tooth

Haiku, memoir and the Easter bunny

tooth
(This is not my tooth.)

[Spoiler alert: If you’re merrily awaiting the arrival of the Easter bunny, please stop reading here and close this page.]

I’ve always appreciated haiku poetry, but recently it occurred to me that haiku could prove a useful tool for exploring memoir.

Two of the challenges of memoir writing involve determining which memories to include and how much about each event or topic to share. Does anyone care about this scene except Aunt Hilda? How much background information is necessary to explain this part of the story?

This is why starting to write about a memory can feel like molding clay into a nice little bead … and then adding onto it and onto it until it resembles something more akin to a cowbell.

Haiku, in its spare splendor, offers an opportunity to carve away at a memory. How few words, how few syllables can I use to give the reader a taste of my memory?

I’ve begun to see haiku as memoir-shorthand. Or should I say memoir-gardening? I plant a few syllables, and when I reread them later, a whole story springs up around them.

Here’s one I planted last week:

mitten in my mouth
a snowflake falls to the ground
taste of blood—my tooth! 

When I read this haiku now, it reminds me of the day I lost my first tooth—and with it the Tooth Fairy, Santa Claus and the Easter Bunny.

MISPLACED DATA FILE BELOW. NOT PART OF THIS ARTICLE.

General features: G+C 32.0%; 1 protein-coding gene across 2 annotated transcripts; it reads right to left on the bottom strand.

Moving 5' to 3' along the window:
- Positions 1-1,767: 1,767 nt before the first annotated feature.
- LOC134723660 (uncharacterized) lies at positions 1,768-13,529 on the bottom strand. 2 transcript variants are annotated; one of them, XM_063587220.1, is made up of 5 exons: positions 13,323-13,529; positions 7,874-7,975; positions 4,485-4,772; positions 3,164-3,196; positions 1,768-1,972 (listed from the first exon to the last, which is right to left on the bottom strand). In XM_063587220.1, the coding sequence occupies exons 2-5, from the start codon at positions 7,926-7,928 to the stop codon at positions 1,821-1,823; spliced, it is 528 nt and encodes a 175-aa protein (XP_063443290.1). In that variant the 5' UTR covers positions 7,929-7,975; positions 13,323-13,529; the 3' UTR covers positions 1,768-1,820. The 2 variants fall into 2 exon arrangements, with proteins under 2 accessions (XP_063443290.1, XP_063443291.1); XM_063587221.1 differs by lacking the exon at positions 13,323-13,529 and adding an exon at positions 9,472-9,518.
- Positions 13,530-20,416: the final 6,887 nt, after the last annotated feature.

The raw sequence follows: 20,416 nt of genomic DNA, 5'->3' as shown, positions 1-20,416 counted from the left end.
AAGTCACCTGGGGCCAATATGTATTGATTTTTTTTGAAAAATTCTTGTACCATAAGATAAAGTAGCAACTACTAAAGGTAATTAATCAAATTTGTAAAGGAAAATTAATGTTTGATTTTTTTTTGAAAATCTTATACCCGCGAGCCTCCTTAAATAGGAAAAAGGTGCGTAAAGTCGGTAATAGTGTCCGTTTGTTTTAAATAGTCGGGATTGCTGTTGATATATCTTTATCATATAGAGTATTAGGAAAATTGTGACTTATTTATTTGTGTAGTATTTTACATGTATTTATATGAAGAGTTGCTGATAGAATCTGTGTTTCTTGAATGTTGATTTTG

Here’s the longer version of that story:

After playing in the snow one morning, I was ready to go inside. But when I tried to open the door, my heavy winter mittens kept me from getting enough grip to turn the knob.

I grabbed one of my mitts between my teeth and pulled it off my hand along with—pop!—a tooth, the first I had ever lost.

This was very exciting, because I was the last of my friends to lose a tooth. I was jubilant! My parents told me to place it beneath my pillow, so the Tooth Fairy could come and take it.

I had heard much about the Tooth Fairy from my older, more experienced friends and knew I would probably find a quarter or two in place of my tooth come morning.

But I was a sentimental sort and wanted to keep that tooth. I didn’t want some fairy running away with it. Teetering on the verge of tears, I explained my concerns to my dad. He assured me that he would instruct the Tooth Fairy to leave my tooth under my pillow along with whatever prize she brought.

I had not imagined this as a possibility, so I grew suspicious. I asked whether he was the Tooth Fairy. After a brief pause, he nodded yes.

With that, the other companions of childhood legend began filing through my mind. “And the Easter Bunny?” Yes. “And … (gasp) … Santa Claus?” I still remember my dad’s answer: a gentle but truthful “Ho ho ho!”

While losing my first baby tooth brought a surprise farewell to some mysteries of childhood, it also was an important moment in my relationship with my dad. I learned he would respond to my difficult questions with the truth.

mitten in my mouth
a snowflake falls to the ground
taste of blood—my tooth! 

#MondayMemories

Ready to share your memories? Try a haiku! I’ll share a prompt on this blog before long and in next week’s e-newsletter, “The Same Loon.”

I can help you write your memories in classes and coaching. Check out some options here.   


string of pearls

Write your memories

I’ll help you — check out my coaching & classes.

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Pearl beads image by TheAnnAnn from Pixabay

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